I doubt it. Certainly the ancient Greeks, and probably the Babylonians before them, had a pretty good understanding of of where the stars and planets must be in the daytime sky. Even though they could not actually see them during the day, they knew where they were in the sky. It still took about another 2,000 years before anyone managed to figure out the actual motions and mechanics of the solar system (and to invent the telescope, come to that). Furthermore, the fact that the Moon’s motion relative to the Sun is more complex than the Earth’s, is likely to make things distinctly more difficult to figure out.

The Moon’s orbit is about 385,000 km in radius, so its path through the solar system deviates from a Keplarian orbit by about that much. Mars is about 0.6 AU away at opposition, so its position should deviate from Keplarian prediction by about 385,000 km / 0.6 AU = 0.25 degree. Which is pretty big.

I’ve read that Tycho Brahe’s observations were accurate to about 1 arcminute, or 1/60 degree. So a Lunarian Brahe + Kepler might notice this systematic error. It most likely would be noticed and interpreted correctly once Newton’s Laws are discovered.

Could they discover Newton’s laws without a Kepler + Brahe? What else could lead to Newtonian conclusions?

Well, seeing as you’re talking about the dark side of the moon, they wouldn’t even know there was a sun in the first place. Duh!

Far side, not dark side. There is no dark side of the Moon.

John Barnes used this situation in a book - the early scientists on the far side of the planet-sized moon of the Jupiter-sized planet that the moon orbited, were very confused because Eratosthenes type experiments gave one answer for the circumference of the moon (the correct answer) while observations of the change in distance from the Sun as the moon rotated appeared to reveal that the circumference of the moon was much much larger - because what they were actually measuring was the circumference of the moon’s orbit around the big planet (the rotation of the moon and the period of the orbit are identical - so the motion due to the orbit is the same as the motion that would be due to the rotation of a very large planet).

I think you are right that it would be noticed. I believe Brahe’s data was a little better even than you suggest: accurate to about two thirds of an arcminute IIRC. Furthermore, Kepler was an an absolute stickler about fidelity to Brahe’s data. The whole idea of elliptical orbits only arose because the best fit between data and theory that he could get using circles (even together with heliocentrism and a liberal use of the epicycles, eccentric points, and equants inherited from Ptolemaic theory) still had an 8 arcminute discrepancy. Because of this, he threw out years of work, and finally hit on ellipses and his first two laws. Doing mathematical astronomy in terms of ellipses rather than circles was a major conceptual shift, almost comparable to the shift from geocentrism to heliocentrism itself.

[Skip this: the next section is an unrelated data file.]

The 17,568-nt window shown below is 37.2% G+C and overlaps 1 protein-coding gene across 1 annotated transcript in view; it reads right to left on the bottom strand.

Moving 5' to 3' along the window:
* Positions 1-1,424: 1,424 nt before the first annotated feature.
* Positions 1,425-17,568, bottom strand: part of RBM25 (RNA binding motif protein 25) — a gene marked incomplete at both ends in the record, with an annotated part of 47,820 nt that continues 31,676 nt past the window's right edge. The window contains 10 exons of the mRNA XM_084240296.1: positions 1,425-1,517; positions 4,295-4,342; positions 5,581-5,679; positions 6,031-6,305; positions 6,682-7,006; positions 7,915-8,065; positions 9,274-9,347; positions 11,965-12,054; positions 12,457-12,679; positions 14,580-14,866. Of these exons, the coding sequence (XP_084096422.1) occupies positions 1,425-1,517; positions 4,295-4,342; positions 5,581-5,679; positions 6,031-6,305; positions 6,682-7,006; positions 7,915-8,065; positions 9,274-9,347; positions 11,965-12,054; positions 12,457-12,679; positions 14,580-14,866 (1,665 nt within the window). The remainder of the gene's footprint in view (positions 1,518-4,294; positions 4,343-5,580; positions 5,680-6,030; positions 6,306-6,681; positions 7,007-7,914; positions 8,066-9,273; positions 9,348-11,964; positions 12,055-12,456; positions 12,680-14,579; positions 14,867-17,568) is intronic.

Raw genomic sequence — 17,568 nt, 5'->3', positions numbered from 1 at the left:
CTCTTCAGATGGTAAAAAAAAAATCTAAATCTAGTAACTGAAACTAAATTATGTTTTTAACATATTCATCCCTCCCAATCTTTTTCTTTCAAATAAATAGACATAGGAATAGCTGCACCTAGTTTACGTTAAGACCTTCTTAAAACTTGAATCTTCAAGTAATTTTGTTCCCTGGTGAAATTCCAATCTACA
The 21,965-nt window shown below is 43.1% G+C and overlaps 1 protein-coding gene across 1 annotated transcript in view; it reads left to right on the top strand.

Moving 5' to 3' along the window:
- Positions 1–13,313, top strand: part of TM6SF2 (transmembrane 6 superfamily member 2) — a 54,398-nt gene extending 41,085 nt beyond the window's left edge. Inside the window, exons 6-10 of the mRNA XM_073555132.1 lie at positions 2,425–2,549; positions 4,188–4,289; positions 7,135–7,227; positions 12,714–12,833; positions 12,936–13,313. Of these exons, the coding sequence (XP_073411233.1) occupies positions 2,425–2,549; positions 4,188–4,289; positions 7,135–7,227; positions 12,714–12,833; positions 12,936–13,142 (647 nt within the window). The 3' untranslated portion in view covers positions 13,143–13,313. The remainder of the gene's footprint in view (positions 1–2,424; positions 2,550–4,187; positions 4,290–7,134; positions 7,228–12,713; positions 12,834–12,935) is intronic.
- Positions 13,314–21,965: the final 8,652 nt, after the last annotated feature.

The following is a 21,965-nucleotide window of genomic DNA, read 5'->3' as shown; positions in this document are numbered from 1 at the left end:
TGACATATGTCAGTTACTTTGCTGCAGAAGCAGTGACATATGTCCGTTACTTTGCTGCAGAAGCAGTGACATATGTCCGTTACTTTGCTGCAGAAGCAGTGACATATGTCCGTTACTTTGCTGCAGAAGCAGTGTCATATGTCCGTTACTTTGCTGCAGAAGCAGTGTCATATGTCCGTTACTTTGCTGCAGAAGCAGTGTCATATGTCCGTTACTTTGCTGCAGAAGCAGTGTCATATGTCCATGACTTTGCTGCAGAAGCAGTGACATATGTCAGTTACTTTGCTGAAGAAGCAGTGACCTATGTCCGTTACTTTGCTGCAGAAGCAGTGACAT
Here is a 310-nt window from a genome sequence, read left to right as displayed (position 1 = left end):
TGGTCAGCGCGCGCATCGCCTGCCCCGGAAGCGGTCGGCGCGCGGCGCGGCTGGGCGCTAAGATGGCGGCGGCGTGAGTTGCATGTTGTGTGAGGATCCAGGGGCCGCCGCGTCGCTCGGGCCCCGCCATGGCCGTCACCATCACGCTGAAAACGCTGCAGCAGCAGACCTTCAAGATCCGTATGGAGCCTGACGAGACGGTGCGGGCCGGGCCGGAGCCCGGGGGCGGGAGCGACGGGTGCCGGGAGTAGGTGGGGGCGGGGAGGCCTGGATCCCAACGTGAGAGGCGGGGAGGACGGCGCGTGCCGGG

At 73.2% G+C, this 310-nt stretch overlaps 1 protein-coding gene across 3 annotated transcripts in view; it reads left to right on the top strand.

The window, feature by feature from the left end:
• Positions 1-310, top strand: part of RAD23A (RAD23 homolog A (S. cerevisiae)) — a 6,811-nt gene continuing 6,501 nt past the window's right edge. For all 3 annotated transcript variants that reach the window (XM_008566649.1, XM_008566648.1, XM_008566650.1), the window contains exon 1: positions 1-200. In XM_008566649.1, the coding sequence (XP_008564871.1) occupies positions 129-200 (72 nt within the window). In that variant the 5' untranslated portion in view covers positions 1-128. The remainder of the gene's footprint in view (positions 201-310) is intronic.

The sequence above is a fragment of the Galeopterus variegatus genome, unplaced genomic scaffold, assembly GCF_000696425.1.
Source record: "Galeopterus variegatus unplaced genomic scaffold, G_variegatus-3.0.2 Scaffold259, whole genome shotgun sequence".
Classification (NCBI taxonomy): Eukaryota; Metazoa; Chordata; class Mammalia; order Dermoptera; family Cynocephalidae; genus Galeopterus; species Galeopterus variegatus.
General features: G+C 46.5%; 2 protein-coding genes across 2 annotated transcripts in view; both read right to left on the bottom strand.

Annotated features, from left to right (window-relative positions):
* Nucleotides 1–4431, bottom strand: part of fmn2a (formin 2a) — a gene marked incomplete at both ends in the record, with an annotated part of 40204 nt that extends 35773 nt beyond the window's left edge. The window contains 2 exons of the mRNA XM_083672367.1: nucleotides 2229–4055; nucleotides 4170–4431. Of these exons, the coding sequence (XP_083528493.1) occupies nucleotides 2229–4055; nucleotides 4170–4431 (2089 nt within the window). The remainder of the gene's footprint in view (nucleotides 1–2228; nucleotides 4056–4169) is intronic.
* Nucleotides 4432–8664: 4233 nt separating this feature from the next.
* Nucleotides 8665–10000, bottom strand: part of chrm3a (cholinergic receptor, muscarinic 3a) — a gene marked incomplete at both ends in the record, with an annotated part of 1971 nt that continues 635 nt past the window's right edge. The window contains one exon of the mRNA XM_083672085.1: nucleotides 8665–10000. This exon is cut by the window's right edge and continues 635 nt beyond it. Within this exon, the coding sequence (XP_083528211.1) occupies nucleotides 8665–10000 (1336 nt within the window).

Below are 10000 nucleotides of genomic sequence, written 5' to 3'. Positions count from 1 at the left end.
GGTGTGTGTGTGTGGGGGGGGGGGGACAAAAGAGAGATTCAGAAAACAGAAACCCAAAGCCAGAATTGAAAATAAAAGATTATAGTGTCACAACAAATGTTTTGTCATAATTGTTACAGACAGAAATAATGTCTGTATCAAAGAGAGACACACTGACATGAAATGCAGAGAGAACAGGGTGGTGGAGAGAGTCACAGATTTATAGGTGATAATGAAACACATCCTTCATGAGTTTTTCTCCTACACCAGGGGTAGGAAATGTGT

So yes, I think a lunar Tycho and Kepler would, between them, have noticed the difference. The trouble is that figuring it all out when your observations are from a lunar vantage point seems sure to be a lot harder than doing it from an Earthly one. The Earth, after all, travels in a nice smooth ellipse around the Sun. Even so, figuring it all out taxed Kepler, the best mathematician of his age, and a man of enormous tenacity, to the very limits of his abilities. Lunar Tycho would maybe have things a touch easier, without atmospheric distortions to reckon with, but lunar Kepler would have it significantly harder.

As a matter of fact, it’s all dark.

Oh, yeah? Try telling that to Pink Floyd (and The Flaming Lips and Stardeath and White Dwarfs with Henry Rollins and Peaches), man!

(In any case, there is, at least, most certainly, a Dark Side of the Moo.)

Bet it doesn’t make a wooshing sound as it orbits, either. Cuz there’s no atmosphere.

That explains all the lousy restaurants.

Thanks for indulging my little thought experiment. I should have known math would be involved.

The Moon’s orbit is tilted about 5 degrees from the ecliptic (Sun’s “orbit”).